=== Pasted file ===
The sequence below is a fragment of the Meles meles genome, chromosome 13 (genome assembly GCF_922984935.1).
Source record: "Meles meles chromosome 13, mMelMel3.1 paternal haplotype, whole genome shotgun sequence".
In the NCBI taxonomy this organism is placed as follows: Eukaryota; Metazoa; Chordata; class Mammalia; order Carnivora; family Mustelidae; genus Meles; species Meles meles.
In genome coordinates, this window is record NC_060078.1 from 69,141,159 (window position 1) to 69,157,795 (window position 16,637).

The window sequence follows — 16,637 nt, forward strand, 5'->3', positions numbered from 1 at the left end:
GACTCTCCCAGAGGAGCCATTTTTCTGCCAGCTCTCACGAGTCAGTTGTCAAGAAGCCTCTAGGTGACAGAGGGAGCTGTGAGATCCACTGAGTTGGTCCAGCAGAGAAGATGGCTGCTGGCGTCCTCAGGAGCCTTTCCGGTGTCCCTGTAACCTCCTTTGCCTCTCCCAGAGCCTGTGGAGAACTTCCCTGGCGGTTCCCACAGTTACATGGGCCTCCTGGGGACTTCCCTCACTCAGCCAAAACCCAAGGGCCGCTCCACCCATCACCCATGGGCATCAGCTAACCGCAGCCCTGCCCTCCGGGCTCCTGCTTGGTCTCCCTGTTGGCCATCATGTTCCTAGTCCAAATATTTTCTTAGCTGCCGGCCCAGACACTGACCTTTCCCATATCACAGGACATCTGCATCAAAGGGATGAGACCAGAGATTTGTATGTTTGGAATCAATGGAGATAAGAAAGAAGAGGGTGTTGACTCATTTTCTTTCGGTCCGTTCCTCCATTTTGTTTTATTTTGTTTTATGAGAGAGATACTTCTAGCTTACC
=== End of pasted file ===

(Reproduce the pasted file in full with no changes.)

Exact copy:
The sequence below is a fragment of the Meles meles genome, chromosome 13 (genome assembly GCF_922984935.1).
Source record: "Meles meles chromosome 13, mMelMel3.1 paternal haplotype, whole genome shotgun sequence".
In the NCBI taxonomy this organism is placed as follows: Eukaryota; Metazoa; Chordata; class Mammalia; order Carnivora; family Mustelidae; genus Meles; species Meles meles.
In genome coordinates, this window is record NC_060078.1 from 69,141,159 (window position 1) to 69,157,795 (window position 16,637).

The window sequence follows — 16,637 nt, forward strand, 5'->3', positions numbered from 1 at the left end:
GACTCTCCCAGAGGAGCCATTTTTCTGCCAGCTCTCACGAGTCAGTTGTCAAGAAGCCTCTAGGTGACAGAGGGAGCTGTGAGATCCACTGAGTTGGTCCAGCAGAGAAGATGGCTGCTGGCGTCCTCAGGAGCCTTTCCGGTGTCCCTGTAACCTCCTTTGCCTCTCCCAGAGCCTGTGGAGAACTTCCCTGGCGGTTCCCACAGTTACATGGGCCTCCTGGGGACTTCCCTCACTCAGCCAAAACCCAAGGGCCGCTCCACCCATCACCCATGGGCATCAGCTAACCGCAGCCCTGCCCTCCGGGCTCCTGCTTGGTCTCCCTGTTGGCCATCATGTTCCTAGTCCAAATATTTTCTTAGCTGCCGGCCCAGACACTGACCTTTCCCATATCACAGGACATCTGCATCAAAGGGATGAGACCAGAGATTTGTATGTTTGGAATCAATGGAGATAAGAAAGAAGAGGGTGTTGACTCATTTTCTTTCGGTCCGTTCCTCCATTTTGTTTTATTTTGTTTTATGAGAGAGATACTTCTAGCTTACC